Late in the season, Jeff Hornacek experimented with some guard-heavy lineups that saw Ntilikina play off the ball with the idea that it may best for Frank going forward. Having Ntilikina at the 2 for spurts may not necessarily be a bad idea, but having him as primarily an off-guard going forward wouldn’t be smart. If his final few games at the end of the season are an indication of how confident he’ll be at holding down the point for next season, then the Knicks are going to be fine. With his willingness to pass and move the ball within the offense for others to create, it would be best to let him grow next year as the team’s starting point guard from day one.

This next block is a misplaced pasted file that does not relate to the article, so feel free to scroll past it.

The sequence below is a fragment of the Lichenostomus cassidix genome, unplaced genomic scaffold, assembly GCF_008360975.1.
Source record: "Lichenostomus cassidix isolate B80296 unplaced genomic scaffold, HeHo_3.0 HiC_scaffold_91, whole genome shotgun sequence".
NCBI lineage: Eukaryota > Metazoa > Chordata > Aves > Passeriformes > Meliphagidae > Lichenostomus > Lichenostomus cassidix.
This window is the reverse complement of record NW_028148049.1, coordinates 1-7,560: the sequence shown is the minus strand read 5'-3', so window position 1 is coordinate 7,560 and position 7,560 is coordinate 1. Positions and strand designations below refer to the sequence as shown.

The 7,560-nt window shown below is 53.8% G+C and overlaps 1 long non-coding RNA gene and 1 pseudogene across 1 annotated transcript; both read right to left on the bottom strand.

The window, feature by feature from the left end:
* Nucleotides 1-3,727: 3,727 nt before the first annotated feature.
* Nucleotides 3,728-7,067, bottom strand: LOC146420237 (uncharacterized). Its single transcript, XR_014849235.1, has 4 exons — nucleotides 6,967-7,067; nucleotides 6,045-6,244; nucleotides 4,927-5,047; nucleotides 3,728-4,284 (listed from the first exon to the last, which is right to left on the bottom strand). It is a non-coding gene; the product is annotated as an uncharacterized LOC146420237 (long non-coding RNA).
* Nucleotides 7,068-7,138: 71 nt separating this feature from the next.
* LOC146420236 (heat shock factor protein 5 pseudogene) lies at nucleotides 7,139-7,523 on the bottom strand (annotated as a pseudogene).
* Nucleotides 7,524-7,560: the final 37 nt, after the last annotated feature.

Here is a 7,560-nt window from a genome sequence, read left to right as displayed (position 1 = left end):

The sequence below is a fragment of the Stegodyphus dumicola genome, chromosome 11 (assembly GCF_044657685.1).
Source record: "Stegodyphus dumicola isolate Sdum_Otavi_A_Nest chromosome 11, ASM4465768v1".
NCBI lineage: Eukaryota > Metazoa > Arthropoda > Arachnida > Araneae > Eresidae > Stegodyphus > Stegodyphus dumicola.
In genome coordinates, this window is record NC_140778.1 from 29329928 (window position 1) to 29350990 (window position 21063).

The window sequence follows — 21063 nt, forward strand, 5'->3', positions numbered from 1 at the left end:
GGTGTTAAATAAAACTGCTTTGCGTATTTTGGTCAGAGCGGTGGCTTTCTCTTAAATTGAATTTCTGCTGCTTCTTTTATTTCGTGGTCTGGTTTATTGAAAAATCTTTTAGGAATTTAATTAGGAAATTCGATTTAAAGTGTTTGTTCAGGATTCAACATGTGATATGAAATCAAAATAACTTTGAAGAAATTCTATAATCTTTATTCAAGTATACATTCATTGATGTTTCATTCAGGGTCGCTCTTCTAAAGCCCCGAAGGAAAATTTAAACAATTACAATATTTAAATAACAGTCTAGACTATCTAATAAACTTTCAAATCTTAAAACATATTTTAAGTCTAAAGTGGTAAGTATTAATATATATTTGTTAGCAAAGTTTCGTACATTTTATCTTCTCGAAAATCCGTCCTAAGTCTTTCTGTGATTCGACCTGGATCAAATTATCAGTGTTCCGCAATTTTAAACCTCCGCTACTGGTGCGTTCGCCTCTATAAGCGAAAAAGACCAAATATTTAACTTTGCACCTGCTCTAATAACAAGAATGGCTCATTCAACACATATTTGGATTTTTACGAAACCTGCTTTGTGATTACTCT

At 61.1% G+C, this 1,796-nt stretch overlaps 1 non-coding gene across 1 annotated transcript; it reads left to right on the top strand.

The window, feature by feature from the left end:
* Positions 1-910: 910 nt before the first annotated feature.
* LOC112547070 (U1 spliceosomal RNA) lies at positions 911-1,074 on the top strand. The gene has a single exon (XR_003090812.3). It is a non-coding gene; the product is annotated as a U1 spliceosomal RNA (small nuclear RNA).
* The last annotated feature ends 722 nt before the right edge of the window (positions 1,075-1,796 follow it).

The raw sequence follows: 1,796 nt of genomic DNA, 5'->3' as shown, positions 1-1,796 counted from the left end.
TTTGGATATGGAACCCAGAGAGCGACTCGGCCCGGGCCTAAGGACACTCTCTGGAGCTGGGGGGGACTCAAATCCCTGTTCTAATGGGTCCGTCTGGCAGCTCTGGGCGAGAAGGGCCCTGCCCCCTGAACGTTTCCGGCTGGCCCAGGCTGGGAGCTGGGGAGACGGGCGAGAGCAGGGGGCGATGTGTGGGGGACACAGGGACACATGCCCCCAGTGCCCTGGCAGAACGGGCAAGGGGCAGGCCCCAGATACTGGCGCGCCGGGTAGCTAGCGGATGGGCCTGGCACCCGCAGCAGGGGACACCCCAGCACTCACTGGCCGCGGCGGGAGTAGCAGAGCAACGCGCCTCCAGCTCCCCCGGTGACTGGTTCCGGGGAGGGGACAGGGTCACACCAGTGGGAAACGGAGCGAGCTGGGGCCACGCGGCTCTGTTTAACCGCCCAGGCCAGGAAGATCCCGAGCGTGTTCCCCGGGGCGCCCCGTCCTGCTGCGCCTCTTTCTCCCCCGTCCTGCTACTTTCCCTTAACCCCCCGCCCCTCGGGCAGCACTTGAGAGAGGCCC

Newly-minted head coach David Fizdale already alluded to his passing, saying he may be “a little too unselfish.” Frank will learn in time to put the onus on himself more often. If Coach Fiz can unlock Frank’s consistent aggression on offense, he has the ability and skill set to effectively play both ends of the ball in a way that Jrue Holiday showed this past season or similarly to Mike Conley while Fizdale guided Memphis.

As Knick fans, we know what we salivate over what we may have in Ntilikina. The rookie point guard has already proven himself as one of the important pieces of the franchise. With the approach that Scott Perry and company appear to be taking, which is a rebuild without skipping steps while building sustained success, Frank’s development is one of these steps that won’t be overlooked. Frank Ntilikina was and still would be the right choice if we were to redo this past draft, and he’ll continue to prove it to whoever doesn’t think so.